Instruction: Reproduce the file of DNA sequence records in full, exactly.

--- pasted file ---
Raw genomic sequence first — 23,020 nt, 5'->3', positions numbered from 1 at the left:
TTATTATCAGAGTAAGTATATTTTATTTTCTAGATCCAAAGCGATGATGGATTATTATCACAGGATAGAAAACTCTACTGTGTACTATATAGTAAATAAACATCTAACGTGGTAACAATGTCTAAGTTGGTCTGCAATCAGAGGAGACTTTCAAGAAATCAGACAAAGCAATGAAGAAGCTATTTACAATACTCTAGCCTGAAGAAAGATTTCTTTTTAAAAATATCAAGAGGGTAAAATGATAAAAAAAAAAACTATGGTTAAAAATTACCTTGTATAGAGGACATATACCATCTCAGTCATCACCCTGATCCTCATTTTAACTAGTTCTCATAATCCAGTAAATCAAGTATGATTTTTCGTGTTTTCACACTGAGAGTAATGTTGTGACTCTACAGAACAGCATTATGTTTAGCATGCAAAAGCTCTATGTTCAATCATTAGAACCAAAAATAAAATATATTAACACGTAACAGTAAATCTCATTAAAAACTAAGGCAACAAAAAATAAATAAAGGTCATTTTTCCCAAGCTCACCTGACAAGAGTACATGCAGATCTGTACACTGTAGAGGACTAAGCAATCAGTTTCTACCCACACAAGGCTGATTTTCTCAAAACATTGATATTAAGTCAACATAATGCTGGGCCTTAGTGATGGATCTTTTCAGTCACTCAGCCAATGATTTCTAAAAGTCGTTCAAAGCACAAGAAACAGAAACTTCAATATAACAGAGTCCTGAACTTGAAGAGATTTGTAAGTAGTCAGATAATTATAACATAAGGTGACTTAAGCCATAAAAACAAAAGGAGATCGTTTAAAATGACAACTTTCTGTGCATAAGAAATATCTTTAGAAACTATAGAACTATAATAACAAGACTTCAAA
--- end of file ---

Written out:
Raw genomic sequence first — 23,020 nt, 5'->3', positions numbered from 1 at the left:
TTATTATCAGAGTAAGTATATTTTATTTTCTAGATCCAAAGCGATGATGGATTATTATCACAGGATAGAAAACTCTACTGTGTACTATATAGTAAATAAACATCTAACGTGGTAACAATGTCTAAGTTGGTCTGCAATCAGAGGAGACTTTCAAGAAATCAGACAAAGCAATGAAGAAGCTATTTACAATACTCTAGCCTGAAGAAAGATTTCTTTTTAAAAATATCAAGAGGGTAAAATGATAAAAAAAAAAACTATGGTTAAAAATTACCTTGTATAGAGGACATATACCATCTCAGTCATCACCCTGATCCTCATTTTAACTAGTTCTCATAATCCAGTAAATCAAGTATGATTTTTCGTGTTTTCACACTGAGAGTAATGTTGTGACTCTACAGAACAGCATTATGTTTAGCATGCAAAAGCTCTATGTTCAATCATTAGAACCAAAAATAAAATATATTAACACGTAACAGTAAATCTCATTAAAAACTAAGGCAACAAAAAATAAATAAAGGTCATTTTTCCCAAGCTCACCTGACAAGAGTACATGCAGATCTGTACACTGTAGAGGACTAAGCAATCAGTTTCTACCCACACAAGGCTGATTTTCTCAAAACATTGATATTAAGTCAACATAATGCTGGGCCTTAGTGATGGATCTTTTCAGTCACTCAGCCAATGATTTCTAAAAGTCGTTCAAAGCACAAGAAACAGAAACTTCAATATAACAGAGTCCTGAACTTGAAGAGATTTGTAAGTAGTCAGATAATTATAACATAAGGTGACTTAAGCCATAAAAACAAAAGGAGATCGTTTAAAATGACAACTTTCTGTGCATAAGAAATATCTTTAGAAACTATAGAACTATAATAACAAGACTTCAAA